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Scripture reading – Ruth 1-2

The Book of Ruth bridges two eras: Its historical context is in the time and “days when the judges ruled Israel” (Ruth 1:1), but before kings reigned in the land. It is a book beloved by Jewish people and Bible believers alike. It also established the ancestry of King David and the genealogy of Jesus Christ in the lineage of David and as a descendant of the tribe of Judah (Ruth 4:17-22; Matthew 1:5-6).

In our brief study of this book, you will see a testimony of God’s sovereignty and be reminded that He overrules man’s affairs and is providentially ever working out His will through the infirmity of human decisions. The Book of Ruth is also a testament to the LORD’s redemption, for it reveals how Ruth, a Moabite woman with no right of inheritance among God’s people, came to be named in the lineage of Jesus Christ.

Ruth 1

A Prodigal Family (Ruth 1:1-4)

The opening verses of Ruth introduce us to a family facing a faith crisis. We read, “There was a famine in the land.” The decision was made to leave “Bethlehem-judah” (Bethlehem, a village of Judah) and travel to “the country of Moab” (Ruth 1:1).

To escape the famine, Elimelech, his wife Naomi, and sons Mahlon and Chilion, descendants of Ephraim, moved to Moab, where they lived for ten years (Ruth 1:4). Yet, calamity followed Elimelech’s decision to leave Bethlehem for he died in Moab leaving Naomi a widow, with two sons (1:3). They continued to live in Moab and Naomi’s sons took Moabite wives. Mahlon took Ruth as his wife (Ruth 4:10), and his brother Chilion married a woman of Moab named Orpah.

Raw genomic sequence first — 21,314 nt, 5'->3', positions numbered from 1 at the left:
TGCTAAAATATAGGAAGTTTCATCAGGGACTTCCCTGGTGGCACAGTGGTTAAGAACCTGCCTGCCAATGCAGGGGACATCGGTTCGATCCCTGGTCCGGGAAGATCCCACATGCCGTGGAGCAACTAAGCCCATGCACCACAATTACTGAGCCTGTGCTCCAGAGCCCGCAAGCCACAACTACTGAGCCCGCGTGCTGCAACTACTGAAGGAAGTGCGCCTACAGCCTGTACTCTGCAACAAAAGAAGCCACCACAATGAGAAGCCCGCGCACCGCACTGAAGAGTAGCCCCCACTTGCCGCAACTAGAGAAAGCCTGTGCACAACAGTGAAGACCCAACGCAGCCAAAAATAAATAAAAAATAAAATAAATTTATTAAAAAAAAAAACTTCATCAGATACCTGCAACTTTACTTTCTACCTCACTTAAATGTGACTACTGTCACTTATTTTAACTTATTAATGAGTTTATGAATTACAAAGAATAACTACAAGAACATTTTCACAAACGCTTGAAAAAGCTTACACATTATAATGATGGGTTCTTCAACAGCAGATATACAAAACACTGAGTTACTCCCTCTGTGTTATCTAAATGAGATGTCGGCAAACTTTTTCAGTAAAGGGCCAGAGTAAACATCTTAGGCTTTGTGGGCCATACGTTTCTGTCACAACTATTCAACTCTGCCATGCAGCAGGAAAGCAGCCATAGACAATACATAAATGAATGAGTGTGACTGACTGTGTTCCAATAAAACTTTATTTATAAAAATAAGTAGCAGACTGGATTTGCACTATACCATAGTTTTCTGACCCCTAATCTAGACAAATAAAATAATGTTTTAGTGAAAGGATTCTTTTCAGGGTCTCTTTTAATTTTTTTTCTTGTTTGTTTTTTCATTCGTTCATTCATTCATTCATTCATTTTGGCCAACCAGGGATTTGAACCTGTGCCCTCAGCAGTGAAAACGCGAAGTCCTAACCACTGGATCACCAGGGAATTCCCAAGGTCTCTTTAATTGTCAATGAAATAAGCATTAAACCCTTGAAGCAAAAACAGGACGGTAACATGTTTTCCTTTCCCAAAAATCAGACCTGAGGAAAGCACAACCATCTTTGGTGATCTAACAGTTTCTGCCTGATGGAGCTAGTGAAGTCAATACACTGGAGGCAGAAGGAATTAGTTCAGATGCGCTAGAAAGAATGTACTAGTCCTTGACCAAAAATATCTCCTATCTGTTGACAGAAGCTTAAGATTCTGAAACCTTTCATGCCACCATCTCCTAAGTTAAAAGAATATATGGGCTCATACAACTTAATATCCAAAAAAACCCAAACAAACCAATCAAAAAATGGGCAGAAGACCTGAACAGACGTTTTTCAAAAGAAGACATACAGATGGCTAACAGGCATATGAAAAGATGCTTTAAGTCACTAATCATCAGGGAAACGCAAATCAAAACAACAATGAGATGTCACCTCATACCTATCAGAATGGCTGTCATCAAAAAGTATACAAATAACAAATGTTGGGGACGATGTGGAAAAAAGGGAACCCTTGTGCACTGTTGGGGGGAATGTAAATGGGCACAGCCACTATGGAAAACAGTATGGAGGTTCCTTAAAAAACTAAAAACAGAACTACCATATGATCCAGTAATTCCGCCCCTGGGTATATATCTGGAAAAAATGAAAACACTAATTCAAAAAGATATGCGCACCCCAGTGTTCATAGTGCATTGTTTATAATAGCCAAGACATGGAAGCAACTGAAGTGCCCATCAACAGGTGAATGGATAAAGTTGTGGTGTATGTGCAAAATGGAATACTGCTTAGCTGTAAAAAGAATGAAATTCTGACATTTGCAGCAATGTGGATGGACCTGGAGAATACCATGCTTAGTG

Naomi’s Sorrows (Ruth 1:5-9)

Tragedy again struck Naomi’s life when both of her sons died. Now she and her daughters-in-law were widows (Ruth 1:5). Understanding the day’s culture, and that widows had no social welfare, the three women faced a desperate, uncertain future.

When Naomi heard the famine was passed, she set her heart to return home to Bethlehem (Ruth 1:6). She urged her daughters-in-law to return to their parents and hoped they might marry Moabite men (Ruth 1:8-9). Yet, Ruth and Orpah refused and set their hearts on accompanying Naomi to Israel. Nevertheless, she blessed and encouraged them to go home and seek a husband (Ruth 1:9).

The Bond of Love Between Naomi and Ruth (Ruth 1:10-17)

The bond of love between Naomi and her daughters-in-law was strong, and as they parted, “they lifted up their voice, and wept” (Ruth 1:10-14). We read that “Orpah kissed her mother-in-law [and departed]… back unto her people, and unto her gods” (Ruth 1:14-15). Ruth, however, refused to go back. In one of the great confessions of faith in the Scriptures, Ruth said to Naomi, “Intreat me not to leave thee, or to return from following after thee: for whither thou goest, I will go; and where thou lodgest, I will lodge: thy people shall be my people, and thy God my God: 17) Where thou diest, will I die, and there will I be buried: the LORD do so to me, and more also, if ought but death part thee and me” (Ruth 1:16-17).

Although Ruth was a Moabite and therefore outside God’s covenant with Israel (Ruth 1:18), Naomi accepted her promise of fidelity, and they journeyed together to Bethlehem (Ruth 1:19). As they entered the village, the people were stirred by their appearance, and some questioned, “Is this Naomi?” (Ruth 1:19)

The Toll of Sorrows and the Sovereignty of God (Ruth 1:20-22)